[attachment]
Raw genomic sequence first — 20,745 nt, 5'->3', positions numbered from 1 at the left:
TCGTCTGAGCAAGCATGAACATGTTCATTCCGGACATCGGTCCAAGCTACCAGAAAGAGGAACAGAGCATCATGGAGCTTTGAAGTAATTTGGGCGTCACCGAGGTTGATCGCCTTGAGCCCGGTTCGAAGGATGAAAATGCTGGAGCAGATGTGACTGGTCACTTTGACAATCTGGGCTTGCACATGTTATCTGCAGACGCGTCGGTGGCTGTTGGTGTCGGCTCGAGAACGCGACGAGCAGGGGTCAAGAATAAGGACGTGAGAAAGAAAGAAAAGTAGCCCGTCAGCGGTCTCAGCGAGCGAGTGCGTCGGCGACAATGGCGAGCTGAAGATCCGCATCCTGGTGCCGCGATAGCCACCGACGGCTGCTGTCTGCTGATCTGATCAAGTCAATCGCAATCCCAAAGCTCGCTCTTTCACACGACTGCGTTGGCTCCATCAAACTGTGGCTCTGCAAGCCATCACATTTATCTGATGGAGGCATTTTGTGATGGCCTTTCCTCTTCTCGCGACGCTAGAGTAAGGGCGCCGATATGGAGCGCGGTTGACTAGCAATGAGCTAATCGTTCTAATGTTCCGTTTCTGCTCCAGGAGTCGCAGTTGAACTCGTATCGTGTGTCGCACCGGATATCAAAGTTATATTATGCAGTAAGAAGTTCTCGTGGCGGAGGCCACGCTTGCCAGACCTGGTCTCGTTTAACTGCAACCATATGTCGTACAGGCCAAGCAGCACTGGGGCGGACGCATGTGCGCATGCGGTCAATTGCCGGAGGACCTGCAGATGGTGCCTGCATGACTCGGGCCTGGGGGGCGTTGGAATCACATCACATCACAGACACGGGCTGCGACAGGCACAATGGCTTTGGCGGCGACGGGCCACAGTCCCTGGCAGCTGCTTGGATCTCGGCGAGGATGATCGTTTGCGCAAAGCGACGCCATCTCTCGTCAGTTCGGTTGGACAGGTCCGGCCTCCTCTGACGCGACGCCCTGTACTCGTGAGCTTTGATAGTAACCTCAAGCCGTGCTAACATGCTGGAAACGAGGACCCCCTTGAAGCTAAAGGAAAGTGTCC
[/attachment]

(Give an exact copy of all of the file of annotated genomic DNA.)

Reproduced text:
Raw genomic sequence first — 20,745 nt, 5'->3', positions numbered from 1 at the left:
TCGTCTGAGCAAGCATGAACATGTTCATTCCGGACATCGGTCCAAGCTACCAGAAAGAGGAACAGAGCATCATGGAGCTTTGAAGTAATTTGGGCGTCACCGAGGTTGATCGCCTTGAGCCCGGTTCGAAGGATGAAAATGCTGGAGCAGATGTGACTGGTCACTTTGACAATCTGGGCTTGCACATGTTATCTGCAGACGCGTCGGTGGCTGTTGGTGTCGGCTCGAGAACGCGACGAGCAGGGGTCAAGAATAAGGACGTGAGAAAGAAAGAAAAGTAGCCCGTCAGCGGTCTCAGCGAGCGAGTGCGTCGGCGACAATGGCGAGCTGAAGATCCGCATCCTGGTGCCGCGATAGCCACCGACGGCTGCTGTCTGCTGATCTGATCAAGTCAATCGCAATCCCAAAGCTCGCTCTTTCACACGACTGCGTTGGCTCCATCAAACTGTGGCTCTGCAAGCCATCACATTTATCTGATGGAGGCATTTTGTGATGGCCTTTCCTCTTCTCGCGACGCTAGAGTAAGGGCGCCGATATGGAGCGCGGTTGACTAGCAATGAGCTAATCGTTCTAATGTTCCGTTTCTGCTCCAGGAGTCGCAGTTGAACTCGTATCGTGTGTCGCACCGGATATCAAAGTTATATTATGCAGTAAGAAGTTCTCGTGGCGGAGGCCACGCTTGCCAGACCTGGTCTCGTTTAACTGCAACCATATGTCGTACAGGCCAAGCAGCACTGGGGCGGACGCATGTGCGCATGCGGTCAATTGCCGGAGGACCTGCAGATGGTGCCTGCATGACTCGGGCCTGGGGGGCGTTGGAATCACATCACATCACAGACACGGGCTGCGACAGGCACAATGGCTTTGGCGGCGACGGGCCACAGTCCCTGGCAGCTGCTTGGATCTCGGCGAGGATGATCGTTTGCGCAAAGCGACGCCATCTCTCGTCAGTTCGGTTGGACAGGTCCGGCCTCCTCTGACGCGACGCCCTGTACTCGTGAGCTTTGATAGTAACCTCAAGCCGTGCTAACATGCTGGAAACGAGGACCCCCTTGAAGCTAAAGGAAAGTGTCC